Dare to be Great

I’m a huge fan of martial arts and have been a martial artist all my life, starting with boxing at the age of 7 or 8 and working through various martial arts over the past 44 years. I have been lucky enough to train and compete with some truly inspiring people and have had a constant challenge or goal in place throughout my life. I have, through this, achieved 3 black belts in Chinese Kickboxing, Traditional Kung Fu and Brazilian Jiu-Jitsu. I have recently started on a new challenge with Wing Chun.


This focus on a constant process of gaining new knowledge, developing skills and testing those skills has led me, I believe, to achieving far more than I would have done without those things in my life.


Recently, whilst listening to a podcast with the ex-UFC champion Michael Bisping I was reminded of a phrase that I’d heard many many years ago. This phrase, though simple in its makeup, holds a lot of meaning for me and I believe is the key to unlock your career, your personal situation and your sense of self-worth.


“Dare to be great”, for me this means taking those challenges on board, daring to believe you can achieve more than you did before, daring to set higher goals than others and having the fortitude and conviction to achieve them.


This doesn’t mean your goals need to be incredible or unachievable, but simply challenging for you.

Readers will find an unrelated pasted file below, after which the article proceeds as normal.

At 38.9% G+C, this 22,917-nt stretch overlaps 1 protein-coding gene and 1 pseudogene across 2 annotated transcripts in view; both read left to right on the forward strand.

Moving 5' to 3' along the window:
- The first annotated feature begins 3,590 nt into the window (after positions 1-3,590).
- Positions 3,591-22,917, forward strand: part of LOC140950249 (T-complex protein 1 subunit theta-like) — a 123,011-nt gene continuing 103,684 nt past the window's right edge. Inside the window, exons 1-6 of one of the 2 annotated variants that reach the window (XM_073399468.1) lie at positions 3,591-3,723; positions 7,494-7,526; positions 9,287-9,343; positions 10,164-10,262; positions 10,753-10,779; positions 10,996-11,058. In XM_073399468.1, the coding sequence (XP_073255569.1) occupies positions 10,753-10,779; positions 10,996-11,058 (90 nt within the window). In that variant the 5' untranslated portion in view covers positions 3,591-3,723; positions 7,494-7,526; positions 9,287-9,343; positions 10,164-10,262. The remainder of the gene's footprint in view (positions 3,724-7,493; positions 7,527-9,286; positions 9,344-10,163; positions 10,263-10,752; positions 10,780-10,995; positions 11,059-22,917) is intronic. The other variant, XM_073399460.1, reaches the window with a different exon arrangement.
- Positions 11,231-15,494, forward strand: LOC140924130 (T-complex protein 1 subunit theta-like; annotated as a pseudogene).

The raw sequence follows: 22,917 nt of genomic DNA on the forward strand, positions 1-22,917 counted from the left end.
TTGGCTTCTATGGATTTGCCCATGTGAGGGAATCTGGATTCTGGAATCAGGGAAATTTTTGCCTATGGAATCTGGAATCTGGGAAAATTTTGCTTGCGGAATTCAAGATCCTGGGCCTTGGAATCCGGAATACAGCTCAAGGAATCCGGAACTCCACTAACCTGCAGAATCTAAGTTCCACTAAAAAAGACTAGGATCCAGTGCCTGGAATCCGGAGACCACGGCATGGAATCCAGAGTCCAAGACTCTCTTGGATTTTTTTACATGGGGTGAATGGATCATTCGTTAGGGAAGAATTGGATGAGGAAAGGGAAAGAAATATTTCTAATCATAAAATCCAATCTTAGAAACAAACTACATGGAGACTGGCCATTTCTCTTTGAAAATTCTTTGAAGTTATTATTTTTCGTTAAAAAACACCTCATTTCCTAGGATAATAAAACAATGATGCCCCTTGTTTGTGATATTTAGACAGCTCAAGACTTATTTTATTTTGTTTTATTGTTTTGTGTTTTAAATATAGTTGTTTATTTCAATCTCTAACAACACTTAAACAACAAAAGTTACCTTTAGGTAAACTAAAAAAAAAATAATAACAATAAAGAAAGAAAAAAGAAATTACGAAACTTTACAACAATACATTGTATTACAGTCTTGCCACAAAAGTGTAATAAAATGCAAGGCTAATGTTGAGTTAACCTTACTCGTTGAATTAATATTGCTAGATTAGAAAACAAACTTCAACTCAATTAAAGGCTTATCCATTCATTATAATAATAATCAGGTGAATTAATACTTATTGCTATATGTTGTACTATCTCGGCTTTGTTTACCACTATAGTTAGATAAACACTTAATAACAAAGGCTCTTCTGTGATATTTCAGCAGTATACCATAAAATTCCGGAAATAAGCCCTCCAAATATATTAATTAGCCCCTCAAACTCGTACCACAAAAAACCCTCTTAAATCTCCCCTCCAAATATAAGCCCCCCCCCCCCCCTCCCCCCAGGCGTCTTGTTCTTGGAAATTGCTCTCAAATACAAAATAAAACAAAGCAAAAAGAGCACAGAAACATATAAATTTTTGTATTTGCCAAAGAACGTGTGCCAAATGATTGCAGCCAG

I started in Brazilian Jiu-Jitsu at the age of 42 and achieved my black belt at the age of 50. I did this after having several knee surgeries, the last being a total knee replacement. For those of you who don’t know, Brazilian Jiu-Jitsu is a very demanding, sport focussed martial art, showing its dominance in the early days of the UFC and setting an incredibly high bar in terms of being able to demonstrate a high level of skill and physicality in order to achieve the black belt.


So how did a 50-year-old, slightly damaged man achieve this in a field of athletic 25-year-olds? Simple… turn up, have a goal, work for that goal and stay the course.


Now, why am I talking about this in a sales blog? The simple reason is that in everything I do the same rules apply. You want to be good at sales, guess what? Turn up, have a goal, work towards that goal and stay the course. The only difference in developing my selling skills and developing my fighting skills is that in fighting it’s ok to keep learning, it’s ok to ask questions, it’s ok to get beat and learn from the defeat, it’s ok to be a perpetual beginner. In sales though, it’s not so easy to admit a lack of knowledge, it’s not ok to question oneself and it’s not always ok to seek new knowledge.


As a salesperson I was constantly under pressure to perform. I was initially only given some rudimentary knowledge passed down from my sales manager to me. This knowledge was tainted, unstructured and mostly unsuccessful.


In today’s business environment it’s so easy to find good solid, structured training and coaching that provides new knowledge, skills development and behavioural focus that there’s really no excuse not to excel. All you have to do is ‘dare to be great’.